Even the fit have to suffer. In fact, the fitness inclined intentionally suffer for the greater glory. Let’s take the marathon analogy from Hebrews 12. No matter how much you may train, running a marathon is no easy task. Actually, the more conditioned you are, the better idea you have of the suffering that you are about to embark on. This is why we all aren’t signing up for the next long distance race that passes through town. The truly fit do not have a false confidence in their abilities. They know what it takes to make it to the end.

We really cannot comprehend what Christ endured on the cross. We have no idea what it takes to bear the full wrath of God for our sin. We can’t even handle the full disclosure of the deceit of our own hearts. God is patient in maturing us through his Word and Spirit, even as he progressively unveils our sin to us in sanctification. But Jesus, although sinless, knew the cost. We see this as he prayed in the garden of Gethsemane, saying,

Father, if you are willing, remove this cup from me. Nevertheless, not my will, but yours, be done. And there appeared to him an angel from heaven, strengthening him. And being in agony he prayed more earnestly; and his sweat became like great drops of blood falling down to the ground. (Luke 22:42–44)

We know that as the Christ, Jesus had the fitness to endure the cross. But we see a vulnerable picture of his sinless humanity here in Luke. There’s something interesting about this prayer. As Christ sees the affliction before him, he submits to the Father’s will in obedience before he is strengthened to continue. He prays in anguish for another way, obeys his call, and then an angel is sent to strengthen him. That is the epitome theological fitness. We see a fighting faith in Christ’s prayer. Jesus is actively engaging in prayer and exercising his faith, and he perseveres because of his intimate knowledge of the Father. He trusts in the promise. That is his joy—a joy worth the cost. Something my previous pastor pointed out in his sermon on Mark 14, titled “Seeing Clearly,” applies here so fittingly as well: “Christ can see the hand of God at work, knowing that not one blow will fall on him unnecessarily for our salvation.” That is holding fast to the confession of your hope without wavering, knowing that he who promised really is faithful.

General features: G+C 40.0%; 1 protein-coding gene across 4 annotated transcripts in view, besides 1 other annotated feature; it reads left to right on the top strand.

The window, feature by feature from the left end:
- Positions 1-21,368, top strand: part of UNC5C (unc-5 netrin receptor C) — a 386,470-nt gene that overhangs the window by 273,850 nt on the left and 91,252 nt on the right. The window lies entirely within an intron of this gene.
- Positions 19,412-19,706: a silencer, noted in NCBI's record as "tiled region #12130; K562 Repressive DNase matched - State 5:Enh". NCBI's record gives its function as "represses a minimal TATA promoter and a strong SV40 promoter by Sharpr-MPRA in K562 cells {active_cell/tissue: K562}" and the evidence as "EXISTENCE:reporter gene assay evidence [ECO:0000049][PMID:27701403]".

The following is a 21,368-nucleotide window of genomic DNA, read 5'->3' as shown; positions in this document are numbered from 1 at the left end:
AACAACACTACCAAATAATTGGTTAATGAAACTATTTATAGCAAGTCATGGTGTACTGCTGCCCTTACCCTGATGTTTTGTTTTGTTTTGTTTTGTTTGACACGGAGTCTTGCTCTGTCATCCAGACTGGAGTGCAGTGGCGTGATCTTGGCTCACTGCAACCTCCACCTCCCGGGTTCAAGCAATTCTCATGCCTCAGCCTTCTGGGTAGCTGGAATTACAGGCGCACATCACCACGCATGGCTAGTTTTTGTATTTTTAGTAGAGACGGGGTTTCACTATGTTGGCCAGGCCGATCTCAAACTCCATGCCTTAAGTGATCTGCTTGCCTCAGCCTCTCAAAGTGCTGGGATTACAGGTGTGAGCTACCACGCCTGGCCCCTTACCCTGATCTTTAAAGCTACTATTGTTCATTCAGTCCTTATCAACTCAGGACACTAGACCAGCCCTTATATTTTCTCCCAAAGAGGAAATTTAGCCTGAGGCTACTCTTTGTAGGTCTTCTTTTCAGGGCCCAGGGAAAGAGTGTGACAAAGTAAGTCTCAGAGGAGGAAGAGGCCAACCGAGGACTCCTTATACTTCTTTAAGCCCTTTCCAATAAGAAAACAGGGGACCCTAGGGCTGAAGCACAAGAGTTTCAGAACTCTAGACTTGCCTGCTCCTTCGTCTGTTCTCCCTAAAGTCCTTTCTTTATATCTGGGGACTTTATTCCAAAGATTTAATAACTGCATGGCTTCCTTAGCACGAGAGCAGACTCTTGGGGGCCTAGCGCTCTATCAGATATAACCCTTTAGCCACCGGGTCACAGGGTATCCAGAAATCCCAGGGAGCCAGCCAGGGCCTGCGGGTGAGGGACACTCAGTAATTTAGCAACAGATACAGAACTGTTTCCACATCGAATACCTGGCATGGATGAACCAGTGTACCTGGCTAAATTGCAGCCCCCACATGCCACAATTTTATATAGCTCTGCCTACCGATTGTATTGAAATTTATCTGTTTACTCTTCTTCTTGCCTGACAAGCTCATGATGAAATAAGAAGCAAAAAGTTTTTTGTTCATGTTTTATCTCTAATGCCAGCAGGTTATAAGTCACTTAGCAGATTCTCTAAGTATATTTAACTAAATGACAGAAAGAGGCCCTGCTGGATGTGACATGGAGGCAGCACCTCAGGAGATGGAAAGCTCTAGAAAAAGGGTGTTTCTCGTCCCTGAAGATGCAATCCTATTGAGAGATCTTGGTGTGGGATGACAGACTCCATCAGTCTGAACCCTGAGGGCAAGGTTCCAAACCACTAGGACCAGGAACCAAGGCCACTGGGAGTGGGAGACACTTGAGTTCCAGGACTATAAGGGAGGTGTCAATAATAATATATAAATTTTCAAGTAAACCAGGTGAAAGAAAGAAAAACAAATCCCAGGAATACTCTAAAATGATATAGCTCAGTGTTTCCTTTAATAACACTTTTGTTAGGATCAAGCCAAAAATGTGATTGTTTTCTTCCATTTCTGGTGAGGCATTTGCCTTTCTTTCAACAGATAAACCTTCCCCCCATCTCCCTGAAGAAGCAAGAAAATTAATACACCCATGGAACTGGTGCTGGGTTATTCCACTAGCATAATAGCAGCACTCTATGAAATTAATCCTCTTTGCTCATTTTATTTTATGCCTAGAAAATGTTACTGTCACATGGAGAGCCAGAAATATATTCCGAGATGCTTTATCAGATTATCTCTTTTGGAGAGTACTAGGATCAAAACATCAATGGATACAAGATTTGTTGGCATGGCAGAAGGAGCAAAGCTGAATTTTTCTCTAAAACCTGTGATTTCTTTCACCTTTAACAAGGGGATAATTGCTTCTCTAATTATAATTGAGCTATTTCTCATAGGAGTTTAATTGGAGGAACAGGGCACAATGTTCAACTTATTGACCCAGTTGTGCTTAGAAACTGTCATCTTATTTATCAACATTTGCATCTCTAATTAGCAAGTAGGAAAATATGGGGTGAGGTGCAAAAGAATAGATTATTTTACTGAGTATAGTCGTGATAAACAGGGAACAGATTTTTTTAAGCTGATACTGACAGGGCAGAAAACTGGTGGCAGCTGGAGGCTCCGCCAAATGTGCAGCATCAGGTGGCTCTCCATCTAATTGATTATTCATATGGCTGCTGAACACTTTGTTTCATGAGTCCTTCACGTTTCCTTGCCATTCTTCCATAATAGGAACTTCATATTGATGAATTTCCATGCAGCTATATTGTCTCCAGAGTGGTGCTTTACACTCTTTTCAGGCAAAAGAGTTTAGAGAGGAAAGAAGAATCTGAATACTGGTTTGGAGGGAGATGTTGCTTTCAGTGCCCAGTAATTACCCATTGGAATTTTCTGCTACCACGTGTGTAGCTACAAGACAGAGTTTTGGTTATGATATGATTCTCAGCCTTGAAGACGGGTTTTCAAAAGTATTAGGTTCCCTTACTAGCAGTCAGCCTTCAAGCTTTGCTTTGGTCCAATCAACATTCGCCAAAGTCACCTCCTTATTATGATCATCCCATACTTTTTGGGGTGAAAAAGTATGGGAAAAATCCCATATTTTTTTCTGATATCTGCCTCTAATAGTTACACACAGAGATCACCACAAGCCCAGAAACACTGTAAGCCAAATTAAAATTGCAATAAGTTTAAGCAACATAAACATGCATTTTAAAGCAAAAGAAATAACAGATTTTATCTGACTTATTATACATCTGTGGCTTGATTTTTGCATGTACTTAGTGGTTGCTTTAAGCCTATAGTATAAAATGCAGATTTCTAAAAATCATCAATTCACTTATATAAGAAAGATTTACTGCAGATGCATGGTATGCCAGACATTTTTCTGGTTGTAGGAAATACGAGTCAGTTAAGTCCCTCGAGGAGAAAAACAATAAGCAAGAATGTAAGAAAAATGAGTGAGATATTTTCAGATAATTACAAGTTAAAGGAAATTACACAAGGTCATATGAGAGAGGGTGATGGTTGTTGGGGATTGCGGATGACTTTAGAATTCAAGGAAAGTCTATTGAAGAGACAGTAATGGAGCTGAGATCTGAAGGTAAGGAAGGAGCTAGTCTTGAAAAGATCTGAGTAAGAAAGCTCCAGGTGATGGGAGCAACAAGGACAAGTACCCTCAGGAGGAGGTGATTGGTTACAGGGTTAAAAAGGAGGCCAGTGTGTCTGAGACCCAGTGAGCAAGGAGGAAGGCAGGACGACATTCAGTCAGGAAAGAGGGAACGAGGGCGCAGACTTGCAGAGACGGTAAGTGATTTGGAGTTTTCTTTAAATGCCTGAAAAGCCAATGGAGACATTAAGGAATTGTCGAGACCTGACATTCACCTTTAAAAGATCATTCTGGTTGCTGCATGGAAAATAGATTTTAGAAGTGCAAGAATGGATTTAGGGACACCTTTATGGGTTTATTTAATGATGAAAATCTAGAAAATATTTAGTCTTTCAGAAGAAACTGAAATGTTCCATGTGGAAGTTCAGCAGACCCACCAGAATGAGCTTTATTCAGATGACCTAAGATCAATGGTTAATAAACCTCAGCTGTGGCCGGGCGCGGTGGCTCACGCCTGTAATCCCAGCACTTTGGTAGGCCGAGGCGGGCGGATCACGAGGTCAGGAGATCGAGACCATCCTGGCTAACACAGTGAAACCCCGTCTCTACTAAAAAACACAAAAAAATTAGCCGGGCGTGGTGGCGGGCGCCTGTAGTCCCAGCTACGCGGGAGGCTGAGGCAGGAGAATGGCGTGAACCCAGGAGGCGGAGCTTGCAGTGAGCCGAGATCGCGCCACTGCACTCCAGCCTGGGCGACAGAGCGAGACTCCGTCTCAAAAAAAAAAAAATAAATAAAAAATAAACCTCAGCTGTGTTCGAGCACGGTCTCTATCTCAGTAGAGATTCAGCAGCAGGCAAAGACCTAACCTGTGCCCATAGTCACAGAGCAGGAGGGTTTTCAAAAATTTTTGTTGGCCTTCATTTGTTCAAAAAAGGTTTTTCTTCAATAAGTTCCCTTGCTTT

In the days of his flesh, Jesus offered up prayers and supplications, with loud cries and tears, to him who was able to save him from death, and he was heard because of his reverence. Although he was a son, he learned obedience through what he suffered. (Heb. 5:7–8)

David Allen notes how similar this verse from Hebrews is to the description of the account that is given in Luke. Both emphasize the suffering and humanity of Christ and his ability to truly relate to us as our high priest. “It is only in Heb 5:8 and Luke 2:52 that we have a statement regarding Jesus’ inner human development”(Lukan Authorship of Hebrews, 203). These verses also connect our marathon analogy in chapter 12 with the agony of fitness and theological stamina.

W.R. Paton suggested that the Greek word agonia was often used to describe the kind of agony that a runner experienced in an athletic contest prior to the start of a race, and that this meaning best fits Luke22:44 . . .The parallel to Heb 5:7–10; 6:20 (where Jesus is said to be the “forerunner”) and also to 12:1–2 (where the same Greek word agonia occurs) is unmistakable. In Heb 12:1, the race is said to be ton prokeimenon hemin agona, “the race that lies before us.” This same participle is used again in v. 2 in reference to the “joy” that “lay before Him.” The implication is that God set the joy before Jesus and thus set the race before us. (204)

Think about it. Christ, who had the fitness to obey the Father’s will, prayed in agony. He knew the cost. He felt the cost. As he depended on the Father through the Sprit, we see that he was strengthened to complete his mission. Particularly, he was motivated by joy to patiently endure. We are told to look to Jesus, who is our joy, to run the race set before us. He’s gone ahead. The same Spirit that sent angels to strengthen Jesus to finish has applied his victorious work to his people. We can finish! Sure, he knows we will fall. But he’s got it covered. He is with us. He will take us to the end.

Another thing is clear. It will be through the path of suffering. We may not be signing up for the local race in town, but every Christian has a marathon to run. And running a marathon is no passive endeavor. We will be strengthened; we will be changed

*An excerpt from Theological Fitness